The scene is the last Passover meal that Jesus would share with the men he had picked to carry on his work here on earth. He knows their hearts and understands that they have a long way to go to apply his truth to their lives. He needed an object lesson that would demonstrate the leadership principles previously outlined. His disciples had been with him three and a half years. They had watched him raise people from the dead. He had touched people’s mouths and the mute spoke. Ears were opened and the deaf began to hear. They were amazed as the seas obeyed him. Yet, it hadn’t brought the change in their lives the Lord had sought. He needed a secret weapon that would not only change them, but also be a tool to reach the world. This was the last interaction with his disciples to etch upon their minds the image by which he was to be remembered. What would it be?
“Before the Passover celebration, Jesus knew that his hour had come to leave this world and return to his Father. He had loved his disciples during his ministry on earth, and now he loved them to the very end. It was time for supper, and the devil had already prompted Judas, son of Simon Iscariot, to betray Jesus. Jesus knew that the Father had given him authority over everything and that he had come from God and would return to God. So he got up from the table, took off his robe, wrapped a towel around his waist, and poured water into a basin. Then he began to wash the disciples’ feet, drying them with the towel he had around him” (John 13:1-5).
Jesus takes a common towel and washes the disciples’ feet. That night he must have shaken Hell. Demons must have shuddered when they pondered what would happen if this mindset replaced the mentality of the world—this system of the world that is under the “control of the evil one” (1 John 5:19), which says you are important according to position, possessions, or posture in life. Jesus blew a hole right in the center of this mentality by the most valuable taking the role of the least valuable.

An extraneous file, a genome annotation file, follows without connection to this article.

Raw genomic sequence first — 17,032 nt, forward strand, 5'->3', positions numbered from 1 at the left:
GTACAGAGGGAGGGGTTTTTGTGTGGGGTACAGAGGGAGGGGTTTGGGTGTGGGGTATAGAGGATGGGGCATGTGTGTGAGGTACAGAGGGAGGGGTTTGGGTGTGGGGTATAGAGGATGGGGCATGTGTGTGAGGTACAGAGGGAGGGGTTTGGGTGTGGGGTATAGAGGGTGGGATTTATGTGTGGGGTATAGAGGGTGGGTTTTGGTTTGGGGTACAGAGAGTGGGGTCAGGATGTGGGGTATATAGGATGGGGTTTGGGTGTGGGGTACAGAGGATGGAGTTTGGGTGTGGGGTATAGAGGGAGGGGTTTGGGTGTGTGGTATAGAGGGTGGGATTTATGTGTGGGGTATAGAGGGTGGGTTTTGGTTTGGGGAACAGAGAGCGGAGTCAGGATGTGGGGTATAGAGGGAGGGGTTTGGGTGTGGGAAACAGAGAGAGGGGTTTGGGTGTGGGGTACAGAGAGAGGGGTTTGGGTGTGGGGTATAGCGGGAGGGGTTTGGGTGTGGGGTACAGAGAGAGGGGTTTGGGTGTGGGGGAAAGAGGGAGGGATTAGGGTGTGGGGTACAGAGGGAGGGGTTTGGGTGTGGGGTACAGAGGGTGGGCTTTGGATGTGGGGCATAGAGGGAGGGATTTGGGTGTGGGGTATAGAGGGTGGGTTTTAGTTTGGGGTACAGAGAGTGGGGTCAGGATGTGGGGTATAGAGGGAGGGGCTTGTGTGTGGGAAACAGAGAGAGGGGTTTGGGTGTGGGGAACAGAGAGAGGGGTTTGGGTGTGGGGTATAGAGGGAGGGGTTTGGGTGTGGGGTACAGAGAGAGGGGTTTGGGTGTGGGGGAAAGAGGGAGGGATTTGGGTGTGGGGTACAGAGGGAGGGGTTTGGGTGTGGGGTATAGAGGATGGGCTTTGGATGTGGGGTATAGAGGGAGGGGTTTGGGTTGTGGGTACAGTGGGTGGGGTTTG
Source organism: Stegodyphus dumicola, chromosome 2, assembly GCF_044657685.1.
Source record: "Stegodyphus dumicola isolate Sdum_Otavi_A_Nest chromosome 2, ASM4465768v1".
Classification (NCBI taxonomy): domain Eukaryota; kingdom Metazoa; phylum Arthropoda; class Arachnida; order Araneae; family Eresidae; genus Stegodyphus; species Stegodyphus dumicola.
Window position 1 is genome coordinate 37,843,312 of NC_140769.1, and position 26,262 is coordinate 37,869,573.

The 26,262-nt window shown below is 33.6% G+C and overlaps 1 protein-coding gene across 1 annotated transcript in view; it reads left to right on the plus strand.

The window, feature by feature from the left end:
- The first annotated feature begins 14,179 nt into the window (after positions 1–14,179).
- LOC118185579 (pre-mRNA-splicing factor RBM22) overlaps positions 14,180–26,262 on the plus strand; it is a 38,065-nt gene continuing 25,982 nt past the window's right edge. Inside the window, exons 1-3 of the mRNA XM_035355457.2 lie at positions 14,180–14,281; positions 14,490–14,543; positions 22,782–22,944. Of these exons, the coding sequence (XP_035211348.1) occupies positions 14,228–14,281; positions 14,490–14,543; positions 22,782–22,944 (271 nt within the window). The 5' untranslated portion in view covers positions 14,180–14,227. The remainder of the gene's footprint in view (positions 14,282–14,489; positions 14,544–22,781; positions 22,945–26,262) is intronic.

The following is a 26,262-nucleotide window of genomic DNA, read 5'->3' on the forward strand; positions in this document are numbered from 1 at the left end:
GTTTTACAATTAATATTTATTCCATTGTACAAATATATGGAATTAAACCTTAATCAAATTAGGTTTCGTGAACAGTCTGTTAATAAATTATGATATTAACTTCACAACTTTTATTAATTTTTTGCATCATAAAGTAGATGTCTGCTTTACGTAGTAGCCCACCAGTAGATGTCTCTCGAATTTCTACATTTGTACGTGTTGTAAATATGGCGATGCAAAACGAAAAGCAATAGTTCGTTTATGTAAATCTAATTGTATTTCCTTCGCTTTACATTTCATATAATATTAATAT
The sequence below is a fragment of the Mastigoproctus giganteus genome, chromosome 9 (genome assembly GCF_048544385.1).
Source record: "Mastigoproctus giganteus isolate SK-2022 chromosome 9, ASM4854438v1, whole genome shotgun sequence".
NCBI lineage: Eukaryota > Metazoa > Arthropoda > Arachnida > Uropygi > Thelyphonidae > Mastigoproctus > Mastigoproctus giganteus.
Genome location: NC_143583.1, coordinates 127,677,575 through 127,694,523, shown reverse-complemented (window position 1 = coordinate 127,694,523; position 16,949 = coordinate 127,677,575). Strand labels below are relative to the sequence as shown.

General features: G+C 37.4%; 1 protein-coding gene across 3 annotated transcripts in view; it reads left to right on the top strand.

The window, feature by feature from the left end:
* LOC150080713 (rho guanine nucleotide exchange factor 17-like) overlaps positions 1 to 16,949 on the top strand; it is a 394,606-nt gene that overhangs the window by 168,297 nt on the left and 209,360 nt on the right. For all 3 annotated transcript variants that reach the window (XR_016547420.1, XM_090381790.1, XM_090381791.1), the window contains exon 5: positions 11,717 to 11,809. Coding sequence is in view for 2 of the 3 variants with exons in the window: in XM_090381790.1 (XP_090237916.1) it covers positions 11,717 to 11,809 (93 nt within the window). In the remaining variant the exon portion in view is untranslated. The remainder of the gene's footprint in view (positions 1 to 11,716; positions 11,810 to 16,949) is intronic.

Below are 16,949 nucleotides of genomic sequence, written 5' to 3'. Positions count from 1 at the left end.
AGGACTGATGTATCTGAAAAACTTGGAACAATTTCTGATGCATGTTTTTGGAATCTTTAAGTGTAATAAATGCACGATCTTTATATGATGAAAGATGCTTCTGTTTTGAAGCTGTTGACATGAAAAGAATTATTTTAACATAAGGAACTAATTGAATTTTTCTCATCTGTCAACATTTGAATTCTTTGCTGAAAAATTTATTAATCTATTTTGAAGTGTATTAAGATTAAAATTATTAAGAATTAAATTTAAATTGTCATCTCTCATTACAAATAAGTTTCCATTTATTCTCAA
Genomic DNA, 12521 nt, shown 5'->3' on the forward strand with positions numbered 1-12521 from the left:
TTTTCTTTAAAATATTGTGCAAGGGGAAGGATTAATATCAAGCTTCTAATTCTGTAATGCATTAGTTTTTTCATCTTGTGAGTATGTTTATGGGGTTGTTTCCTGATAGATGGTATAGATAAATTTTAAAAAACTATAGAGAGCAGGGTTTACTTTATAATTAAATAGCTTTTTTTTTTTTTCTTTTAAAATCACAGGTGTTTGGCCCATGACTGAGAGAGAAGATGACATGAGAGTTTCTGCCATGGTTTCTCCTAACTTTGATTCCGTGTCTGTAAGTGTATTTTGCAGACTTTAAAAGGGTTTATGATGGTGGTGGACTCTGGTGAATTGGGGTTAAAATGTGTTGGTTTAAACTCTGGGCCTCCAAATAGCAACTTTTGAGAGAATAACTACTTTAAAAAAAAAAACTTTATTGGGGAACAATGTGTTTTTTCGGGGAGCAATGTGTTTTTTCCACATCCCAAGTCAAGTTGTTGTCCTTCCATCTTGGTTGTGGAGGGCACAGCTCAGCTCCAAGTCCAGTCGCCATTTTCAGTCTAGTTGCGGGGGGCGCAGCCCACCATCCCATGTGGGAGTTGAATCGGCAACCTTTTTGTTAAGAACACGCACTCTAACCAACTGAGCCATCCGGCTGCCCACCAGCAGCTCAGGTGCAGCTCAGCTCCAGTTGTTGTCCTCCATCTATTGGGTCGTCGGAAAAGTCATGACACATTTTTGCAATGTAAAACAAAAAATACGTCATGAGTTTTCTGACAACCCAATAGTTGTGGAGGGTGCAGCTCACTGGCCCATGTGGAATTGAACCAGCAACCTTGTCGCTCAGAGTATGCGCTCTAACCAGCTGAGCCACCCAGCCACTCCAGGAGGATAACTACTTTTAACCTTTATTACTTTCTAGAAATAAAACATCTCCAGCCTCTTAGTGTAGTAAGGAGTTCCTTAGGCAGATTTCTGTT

A Footwasher to the Footwashers
I worked with Youth with a Mission (YWAM) for 17 years, 8 of those in Kona, Hawaii, where Loren and Darlene Cunningham, co-founders of YWAM, lived. On several occasions I heard Darlene say that God had called her to be a “footwasher to the footwashers.” When Loren needed to be away to take care of the vast responsibilities God had given him, Darlene was home taking care of the children, always with a positive attitude. I watched her spend untold hours counseling and encouraging those of us who were called to minister. We needed encouragement. Being logistical workers and not directly reaching the lost, we sometimes viewed ourselves as second-class missionaries. Darlene encouraged us by speaking worth and value into our lives both in relation to who we were and what we did. Through her life and example, she helped us esteem the high position of service to which God had called us. Like Jesus, she was willing to humble herself to lift others up.
I think we might be a bit surprised when God gives out rewards for our earthly deeds (Matt. 16:27). We might find high on his list of tasks, child-rearing responsibilities, washing socks, or championing others even though it placed us out of the glow of the limelight. I would not be the least bit surprised if on that day we have some shocked people when they finally realize that in serving God, it is not the height of the task or even its breadth that impresses God. It is the depth of our love for Christ—the motivation for our service—which catches the eye of our Father.